This article is based on the paper “Synergistic effects of CSR practices on firm value: Evidence from Asia Pacific emerging markets ” by Boonlert Jitmaneeroj, School of Business, Research Institute for Policy Evaluation and Design, University of the Thai Chamber of Commerce.

This paper is posted on the CFA Institute Asia-Pacific Research Exchange (ARX).

Academics, activists, and an array of niche asset managers have spent decades promoting the advantages of socially responsible investing. The general concept, which appears finally to be coming into its own, rests primarily upon three categorical pillars – environmental, social, and governance issues – a framework better known simply as ESG.

In terms of its ubiquity in the realm of corporate jargon, ESG can be effective shorthand when broadly referencing any company’s vast, complicated set of impactful policies and activities. Essentially, most every move a company makes is evaluated within a three-bucket ESG context that has come to broadly represent a company’s overall commitment to another three-capital-letter abbreviation: CSR, which if you are keeping track of such things, stands for corporate social responsibility.

As both a piece of jargon and a business consideration, not to mention an area of academic study, CSR predates ESG. These days, the two terms are inextricable as corporations heavily rely on ESG statistics as stand-ins for CSR.

As a CSR barometer, however, ESG has limits. Amalgamating societal, governance, and environmental impacts together in one amorphous bundle can result in a superficial portrait at best, leaving keenly attuned investors wanting more standalone information.

Taking the three ESG pillars in isolation, meanwhile, undercompensates for overlapping, interwoven considerations. Hypothetically, you could have a confluence of superior governance facilitating environmentally sound initiatives that improve the drinking water for millions of people – helping to create, in this simplistically linear example, an intangible goodwill asset.

But the science of measuring the merits of corporate citizenship is hardly exact.

When reviewing existing academic literature aimed at quantifying CSR, Boonlert Jitmaneeroj, assistant professor of finance, University of the Thai Chamber of Commerce, finds not only a lack of empirical consensus that CSR creates value but also a sizable gap between the more innovative, dynamic techniques potentially available to researchers and the suboptimal regression analysis practices that are still most commonly used.

In seeking to fill that gap, Jitmaneeroj has introduced a structural equation modeling (SEM) approach that is distinct from single-equation regression. This new measurement approach does not purport to settle the debate as to whether CSR does or does not correlate to value creation, and it may muddy the waters even more. But the author does present with some noteworthy findings.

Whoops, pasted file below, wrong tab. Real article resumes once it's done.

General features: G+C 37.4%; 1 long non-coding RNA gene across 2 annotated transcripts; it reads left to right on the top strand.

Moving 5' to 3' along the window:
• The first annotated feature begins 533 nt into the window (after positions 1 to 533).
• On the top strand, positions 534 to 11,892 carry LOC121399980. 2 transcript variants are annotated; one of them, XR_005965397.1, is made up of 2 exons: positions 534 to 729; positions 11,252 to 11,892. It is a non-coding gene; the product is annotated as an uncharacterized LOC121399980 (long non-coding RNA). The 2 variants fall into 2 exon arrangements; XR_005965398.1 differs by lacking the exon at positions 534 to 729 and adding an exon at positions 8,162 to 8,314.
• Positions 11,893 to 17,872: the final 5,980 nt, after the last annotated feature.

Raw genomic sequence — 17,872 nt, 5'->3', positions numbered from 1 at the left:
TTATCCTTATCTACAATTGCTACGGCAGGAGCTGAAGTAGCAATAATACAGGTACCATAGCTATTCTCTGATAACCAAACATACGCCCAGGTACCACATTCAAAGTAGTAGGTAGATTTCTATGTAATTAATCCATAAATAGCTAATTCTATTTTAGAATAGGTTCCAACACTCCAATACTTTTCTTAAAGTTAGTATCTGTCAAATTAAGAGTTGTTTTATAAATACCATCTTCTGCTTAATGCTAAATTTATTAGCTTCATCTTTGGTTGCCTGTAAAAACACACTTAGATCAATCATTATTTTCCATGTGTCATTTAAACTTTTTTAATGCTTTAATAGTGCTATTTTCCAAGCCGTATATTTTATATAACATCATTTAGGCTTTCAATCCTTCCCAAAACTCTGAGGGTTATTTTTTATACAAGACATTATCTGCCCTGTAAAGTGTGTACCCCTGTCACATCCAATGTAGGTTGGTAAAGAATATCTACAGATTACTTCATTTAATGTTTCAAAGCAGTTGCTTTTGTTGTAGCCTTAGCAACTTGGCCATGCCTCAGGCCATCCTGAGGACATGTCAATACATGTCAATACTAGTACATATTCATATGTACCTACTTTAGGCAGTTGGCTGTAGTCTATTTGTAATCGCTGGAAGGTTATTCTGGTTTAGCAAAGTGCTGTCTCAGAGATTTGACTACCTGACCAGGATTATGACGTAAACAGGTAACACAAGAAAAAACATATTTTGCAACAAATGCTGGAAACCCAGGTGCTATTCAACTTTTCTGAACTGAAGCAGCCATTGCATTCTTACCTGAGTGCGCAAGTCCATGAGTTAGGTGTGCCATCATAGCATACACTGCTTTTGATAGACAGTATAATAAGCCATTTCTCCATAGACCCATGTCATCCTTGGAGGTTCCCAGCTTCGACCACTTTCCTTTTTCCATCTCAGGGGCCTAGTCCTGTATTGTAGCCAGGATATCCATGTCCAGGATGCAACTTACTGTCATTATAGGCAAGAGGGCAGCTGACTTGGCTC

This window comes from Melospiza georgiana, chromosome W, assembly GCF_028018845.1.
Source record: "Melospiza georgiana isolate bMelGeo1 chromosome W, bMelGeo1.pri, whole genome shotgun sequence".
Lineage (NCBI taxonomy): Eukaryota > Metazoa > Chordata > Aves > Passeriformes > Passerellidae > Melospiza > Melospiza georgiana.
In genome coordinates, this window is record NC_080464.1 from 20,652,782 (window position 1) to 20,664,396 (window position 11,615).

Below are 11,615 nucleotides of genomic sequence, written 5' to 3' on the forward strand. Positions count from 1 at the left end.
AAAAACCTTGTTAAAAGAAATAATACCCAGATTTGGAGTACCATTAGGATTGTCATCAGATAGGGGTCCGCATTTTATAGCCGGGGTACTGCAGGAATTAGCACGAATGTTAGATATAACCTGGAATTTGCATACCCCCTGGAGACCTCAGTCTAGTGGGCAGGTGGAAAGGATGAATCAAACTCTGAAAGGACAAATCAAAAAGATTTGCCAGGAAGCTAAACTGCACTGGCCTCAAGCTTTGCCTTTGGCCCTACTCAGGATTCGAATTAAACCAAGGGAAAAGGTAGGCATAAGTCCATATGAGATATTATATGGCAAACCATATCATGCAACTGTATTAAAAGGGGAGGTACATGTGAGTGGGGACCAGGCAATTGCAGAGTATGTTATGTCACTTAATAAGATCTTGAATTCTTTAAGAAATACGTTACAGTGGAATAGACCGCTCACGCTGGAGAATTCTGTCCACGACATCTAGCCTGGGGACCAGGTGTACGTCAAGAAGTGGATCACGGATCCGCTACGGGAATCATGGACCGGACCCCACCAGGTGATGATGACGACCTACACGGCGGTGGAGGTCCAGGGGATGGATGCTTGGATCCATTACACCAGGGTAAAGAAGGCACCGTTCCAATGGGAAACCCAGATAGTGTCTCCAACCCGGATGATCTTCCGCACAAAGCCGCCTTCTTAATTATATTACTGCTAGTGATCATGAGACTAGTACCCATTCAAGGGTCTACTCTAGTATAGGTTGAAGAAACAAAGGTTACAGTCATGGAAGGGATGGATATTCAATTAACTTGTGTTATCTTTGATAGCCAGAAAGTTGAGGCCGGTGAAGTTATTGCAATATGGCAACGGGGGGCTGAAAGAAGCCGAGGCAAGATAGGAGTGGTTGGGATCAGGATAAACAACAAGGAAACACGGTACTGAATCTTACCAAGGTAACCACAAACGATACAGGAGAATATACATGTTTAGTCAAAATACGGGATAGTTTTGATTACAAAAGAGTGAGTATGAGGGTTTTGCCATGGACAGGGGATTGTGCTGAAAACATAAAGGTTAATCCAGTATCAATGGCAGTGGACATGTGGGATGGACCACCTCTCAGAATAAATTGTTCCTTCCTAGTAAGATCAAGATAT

One of them (perhaps not surprising) is that Thailand is home to a large number of responsible companies.

Additionally, the author’s SEM approach, in contrast to inconclusive regression analysis, suggests that, when combined, positive ESG pillar scores appear to have a positive effect on value.

The paper’s single-most-interesting discovery, quantitatively, is one that sheds new light on the “S” in ESG.

Jitmaneeroj’s paper, “Synergistic Effects of CSR Practices on Firm Value: Evidence from Asia Pacific,” published in 2018 and updated earlier this year, is the subject of this latest installment of the ARX Practitioner’s Brief.

The views expressed herein reflect those of the authors and do not represent the official views of CFA Institute or the author’s employer.

What's the investment issue?

In an early iteration, during the 1980s, CSR conceptually took on the dimensions of a fourtiered hierarchical pyramid of, in ascending order, economic, legal, ethical, and philanthropic responsibilities.

Stakeholder management meant examining these societal obligations through a matrix of perspectives (e.g., the public at large, activist groups, employees, and customers), but somewhere along the way, measurement of CSR was linked to ESG pillar scores. Often, two of the pillars, environmental and governance considerations, are given more attention, in part because financial scandals and climate change concerns have dominated public attention for the past two decades. In addition, the “E” and “G” considerations tend to be more easily quantifiable relative to social factors.